Investor will acquire a 65% share of the company when the deal is completed, which works out at €620m of equity capital and shareholder loans. The Swedish investment company fought off rival bids from Blackstone and Clayton Dubilier & Rice to secure the deal. Return details were not disclosed, but a figure of 8x the original amount invested has been suggested.
Mölnlycke makes and markets single-use wound care and surgical products for the professional health care sector. Its purchase by Investor AB is a realisation of a buy-and-build strategy Apax started back in 2003. In that year the healthcare team of the London-headquartered outfit identified the potential to be made from merging the wound care and surgical businesses owned by SSL International, the UK manufacturer and distributor of healthcare products, with the wound care and surgical business that was Mölnlycke.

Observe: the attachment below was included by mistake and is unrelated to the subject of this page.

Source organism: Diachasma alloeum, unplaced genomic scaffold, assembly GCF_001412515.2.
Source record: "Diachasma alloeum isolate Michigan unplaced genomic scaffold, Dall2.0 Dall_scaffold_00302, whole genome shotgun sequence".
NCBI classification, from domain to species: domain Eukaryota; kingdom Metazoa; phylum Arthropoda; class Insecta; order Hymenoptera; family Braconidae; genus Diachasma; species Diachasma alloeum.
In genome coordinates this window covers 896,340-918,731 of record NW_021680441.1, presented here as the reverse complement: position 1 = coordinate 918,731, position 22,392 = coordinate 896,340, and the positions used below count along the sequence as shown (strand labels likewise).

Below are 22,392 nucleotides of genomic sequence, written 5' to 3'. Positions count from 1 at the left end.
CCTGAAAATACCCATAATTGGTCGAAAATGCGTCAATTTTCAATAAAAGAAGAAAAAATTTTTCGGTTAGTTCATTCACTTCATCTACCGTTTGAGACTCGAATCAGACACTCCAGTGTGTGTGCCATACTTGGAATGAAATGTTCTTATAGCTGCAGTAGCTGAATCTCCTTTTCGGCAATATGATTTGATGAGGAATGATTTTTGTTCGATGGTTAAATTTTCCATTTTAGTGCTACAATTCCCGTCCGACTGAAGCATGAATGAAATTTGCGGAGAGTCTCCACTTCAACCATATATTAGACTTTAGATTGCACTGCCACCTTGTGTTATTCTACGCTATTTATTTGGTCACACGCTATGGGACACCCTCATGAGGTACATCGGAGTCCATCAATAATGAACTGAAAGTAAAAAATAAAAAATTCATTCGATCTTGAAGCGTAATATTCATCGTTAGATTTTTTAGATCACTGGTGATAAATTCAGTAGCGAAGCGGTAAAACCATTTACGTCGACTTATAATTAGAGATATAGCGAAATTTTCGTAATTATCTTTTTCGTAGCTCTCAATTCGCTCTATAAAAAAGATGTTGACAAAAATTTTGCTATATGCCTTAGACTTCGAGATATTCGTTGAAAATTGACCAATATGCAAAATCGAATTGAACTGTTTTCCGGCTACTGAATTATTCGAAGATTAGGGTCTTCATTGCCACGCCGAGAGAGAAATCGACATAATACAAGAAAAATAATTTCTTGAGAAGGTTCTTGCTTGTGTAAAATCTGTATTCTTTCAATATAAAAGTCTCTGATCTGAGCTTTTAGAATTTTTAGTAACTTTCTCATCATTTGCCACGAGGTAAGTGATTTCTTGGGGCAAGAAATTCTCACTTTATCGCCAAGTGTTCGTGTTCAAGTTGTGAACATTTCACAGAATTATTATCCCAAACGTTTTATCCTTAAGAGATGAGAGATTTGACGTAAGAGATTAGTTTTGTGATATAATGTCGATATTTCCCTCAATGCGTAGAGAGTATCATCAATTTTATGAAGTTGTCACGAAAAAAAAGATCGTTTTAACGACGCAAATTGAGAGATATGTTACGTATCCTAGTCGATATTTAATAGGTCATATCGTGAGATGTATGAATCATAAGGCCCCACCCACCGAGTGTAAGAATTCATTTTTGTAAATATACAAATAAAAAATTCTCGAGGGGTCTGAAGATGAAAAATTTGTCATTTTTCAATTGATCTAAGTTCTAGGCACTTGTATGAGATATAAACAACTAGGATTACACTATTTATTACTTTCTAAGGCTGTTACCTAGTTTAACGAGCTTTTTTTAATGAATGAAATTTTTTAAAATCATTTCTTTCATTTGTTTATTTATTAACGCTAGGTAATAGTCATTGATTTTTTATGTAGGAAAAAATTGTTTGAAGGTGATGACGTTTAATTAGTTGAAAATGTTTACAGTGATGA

Apax acquired SSL’s wound care division in March 2004 – and renamed it Medlock Medical – and its surgical gloves arm – Regent Medical – a few months later in June. Molnlycke, previously owned by Nordic Capital, was acquired following an auction in June 2005, and the three businesses were merged that summer.
The company now holds a top three market position in the European advanced wound care market and is the leading European single-use surgical products provider, with production facilities in Asia and Europe, selling into Europe and North America.
Ian Jones, partner and head of the healthcare team at Apax, said: “This has been a very successful deal for all involved and exemplifies the Apax Partners strategy. Our knowledge of the healthcare sector allowed us to identify a consolidation opportunity in the consumable medical products area, and we are proud to have helped create this unique group. The success of the strategy is due to the hard work and dedication of the management team and employees, and the company is now a global leader in its space.”
Mölnlycke Health Care began life in its original form in 1997 when Nordic Capital acquired and merged the clinical division of Swedish SCA and Finnish Tamro’s Kolmiset division.